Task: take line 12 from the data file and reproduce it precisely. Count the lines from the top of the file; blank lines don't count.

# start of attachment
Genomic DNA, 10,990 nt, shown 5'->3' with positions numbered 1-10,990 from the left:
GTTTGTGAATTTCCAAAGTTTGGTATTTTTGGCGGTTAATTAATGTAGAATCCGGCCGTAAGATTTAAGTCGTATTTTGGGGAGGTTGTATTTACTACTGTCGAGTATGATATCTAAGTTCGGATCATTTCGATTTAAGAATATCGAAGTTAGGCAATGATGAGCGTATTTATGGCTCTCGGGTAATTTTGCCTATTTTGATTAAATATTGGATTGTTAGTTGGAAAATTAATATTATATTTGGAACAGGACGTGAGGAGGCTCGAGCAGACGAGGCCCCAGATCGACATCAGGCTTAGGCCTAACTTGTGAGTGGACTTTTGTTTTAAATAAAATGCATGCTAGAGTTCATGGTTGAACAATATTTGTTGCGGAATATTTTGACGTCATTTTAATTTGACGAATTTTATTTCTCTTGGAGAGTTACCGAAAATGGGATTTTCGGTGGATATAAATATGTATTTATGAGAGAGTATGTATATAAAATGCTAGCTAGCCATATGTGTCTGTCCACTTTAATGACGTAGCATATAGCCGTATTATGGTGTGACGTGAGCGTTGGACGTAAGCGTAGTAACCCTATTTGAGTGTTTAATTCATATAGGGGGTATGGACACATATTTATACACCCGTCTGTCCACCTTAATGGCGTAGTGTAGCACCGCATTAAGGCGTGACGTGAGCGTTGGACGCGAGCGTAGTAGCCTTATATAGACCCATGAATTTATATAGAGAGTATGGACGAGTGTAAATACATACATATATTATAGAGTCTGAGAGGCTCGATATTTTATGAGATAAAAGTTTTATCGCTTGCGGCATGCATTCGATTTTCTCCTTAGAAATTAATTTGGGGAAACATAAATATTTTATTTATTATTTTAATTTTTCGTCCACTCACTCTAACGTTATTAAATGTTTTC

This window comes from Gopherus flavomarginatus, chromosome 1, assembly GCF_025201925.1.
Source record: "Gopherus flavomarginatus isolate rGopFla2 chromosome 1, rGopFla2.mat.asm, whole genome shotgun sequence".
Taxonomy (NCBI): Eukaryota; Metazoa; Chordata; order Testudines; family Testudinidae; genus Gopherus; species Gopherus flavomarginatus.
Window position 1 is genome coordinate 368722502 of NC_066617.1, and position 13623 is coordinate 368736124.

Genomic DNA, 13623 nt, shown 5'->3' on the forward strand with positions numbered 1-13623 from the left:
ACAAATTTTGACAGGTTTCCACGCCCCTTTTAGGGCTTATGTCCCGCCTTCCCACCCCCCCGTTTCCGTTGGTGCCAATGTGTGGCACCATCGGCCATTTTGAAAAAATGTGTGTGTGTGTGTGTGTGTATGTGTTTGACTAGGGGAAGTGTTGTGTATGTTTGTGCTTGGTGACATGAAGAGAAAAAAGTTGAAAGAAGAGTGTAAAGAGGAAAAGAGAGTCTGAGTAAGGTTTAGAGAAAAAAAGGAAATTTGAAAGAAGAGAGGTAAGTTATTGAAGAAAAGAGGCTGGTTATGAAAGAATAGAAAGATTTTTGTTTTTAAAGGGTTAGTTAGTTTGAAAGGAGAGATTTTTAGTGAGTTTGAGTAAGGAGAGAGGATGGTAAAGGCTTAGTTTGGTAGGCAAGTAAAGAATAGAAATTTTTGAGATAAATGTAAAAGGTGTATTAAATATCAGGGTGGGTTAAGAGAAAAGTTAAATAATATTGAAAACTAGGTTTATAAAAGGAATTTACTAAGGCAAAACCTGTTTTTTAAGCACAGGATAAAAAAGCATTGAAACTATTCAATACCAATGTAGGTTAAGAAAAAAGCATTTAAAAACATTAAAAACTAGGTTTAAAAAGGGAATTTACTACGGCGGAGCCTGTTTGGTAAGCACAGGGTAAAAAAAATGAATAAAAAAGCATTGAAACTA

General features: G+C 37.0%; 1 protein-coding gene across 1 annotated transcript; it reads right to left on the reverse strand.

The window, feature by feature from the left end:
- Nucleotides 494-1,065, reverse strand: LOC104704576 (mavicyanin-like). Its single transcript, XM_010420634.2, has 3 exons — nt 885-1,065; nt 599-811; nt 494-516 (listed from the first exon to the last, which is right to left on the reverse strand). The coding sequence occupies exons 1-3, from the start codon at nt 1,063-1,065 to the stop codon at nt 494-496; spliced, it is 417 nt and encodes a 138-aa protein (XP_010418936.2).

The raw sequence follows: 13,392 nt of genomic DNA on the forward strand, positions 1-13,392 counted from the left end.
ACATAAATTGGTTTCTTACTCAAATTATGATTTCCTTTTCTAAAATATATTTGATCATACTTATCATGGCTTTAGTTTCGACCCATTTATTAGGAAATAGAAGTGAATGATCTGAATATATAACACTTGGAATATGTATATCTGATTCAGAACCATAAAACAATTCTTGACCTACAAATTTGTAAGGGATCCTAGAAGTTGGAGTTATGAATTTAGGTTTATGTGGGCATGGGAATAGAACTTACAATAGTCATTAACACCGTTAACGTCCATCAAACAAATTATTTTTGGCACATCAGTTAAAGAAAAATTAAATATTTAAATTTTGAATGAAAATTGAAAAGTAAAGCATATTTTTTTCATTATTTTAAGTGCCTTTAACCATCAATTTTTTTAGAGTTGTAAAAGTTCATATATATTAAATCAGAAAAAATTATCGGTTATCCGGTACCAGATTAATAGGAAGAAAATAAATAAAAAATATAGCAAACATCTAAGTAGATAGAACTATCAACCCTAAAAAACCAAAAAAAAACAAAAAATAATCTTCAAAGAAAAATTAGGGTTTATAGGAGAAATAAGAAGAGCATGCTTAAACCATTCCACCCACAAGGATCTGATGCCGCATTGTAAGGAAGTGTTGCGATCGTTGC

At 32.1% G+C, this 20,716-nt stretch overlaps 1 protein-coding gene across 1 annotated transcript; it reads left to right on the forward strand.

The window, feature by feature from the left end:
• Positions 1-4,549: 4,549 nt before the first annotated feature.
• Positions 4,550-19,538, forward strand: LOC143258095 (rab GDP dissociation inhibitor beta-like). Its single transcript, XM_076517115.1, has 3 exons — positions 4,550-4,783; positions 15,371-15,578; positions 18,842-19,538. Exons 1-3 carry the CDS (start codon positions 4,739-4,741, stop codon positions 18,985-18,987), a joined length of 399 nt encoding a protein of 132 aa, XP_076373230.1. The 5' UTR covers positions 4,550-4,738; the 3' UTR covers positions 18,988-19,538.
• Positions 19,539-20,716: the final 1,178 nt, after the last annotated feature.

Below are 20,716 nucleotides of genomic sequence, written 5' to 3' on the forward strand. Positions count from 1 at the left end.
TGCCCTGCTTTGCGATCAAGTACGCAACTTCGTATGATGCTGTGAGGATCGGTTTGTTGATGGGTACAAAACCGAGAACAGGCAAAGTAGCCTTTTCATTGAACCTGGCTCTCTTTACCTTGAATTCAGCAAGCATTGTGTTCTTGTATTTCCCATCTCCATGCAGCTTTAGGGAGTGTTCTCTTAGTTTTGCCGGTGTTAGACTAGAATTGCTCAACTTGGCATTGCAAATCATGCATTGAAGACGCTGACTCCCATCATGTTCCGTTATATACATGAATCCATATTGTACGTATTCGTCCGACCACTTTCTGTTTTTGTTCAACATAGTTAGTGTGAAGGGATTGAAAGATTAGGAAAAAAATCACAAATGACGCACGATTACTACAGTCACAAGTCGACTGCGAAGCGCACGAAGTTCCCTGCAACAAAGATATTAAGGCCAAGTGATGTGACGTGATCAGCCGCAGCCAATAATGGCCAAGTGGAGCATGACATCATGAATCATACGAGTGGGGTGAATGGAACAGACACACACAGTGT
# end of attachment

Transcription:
The raw sequence follows: 13,392 nt of genomic DNA on the forward strand, positions 1-13,392 counted from the left end.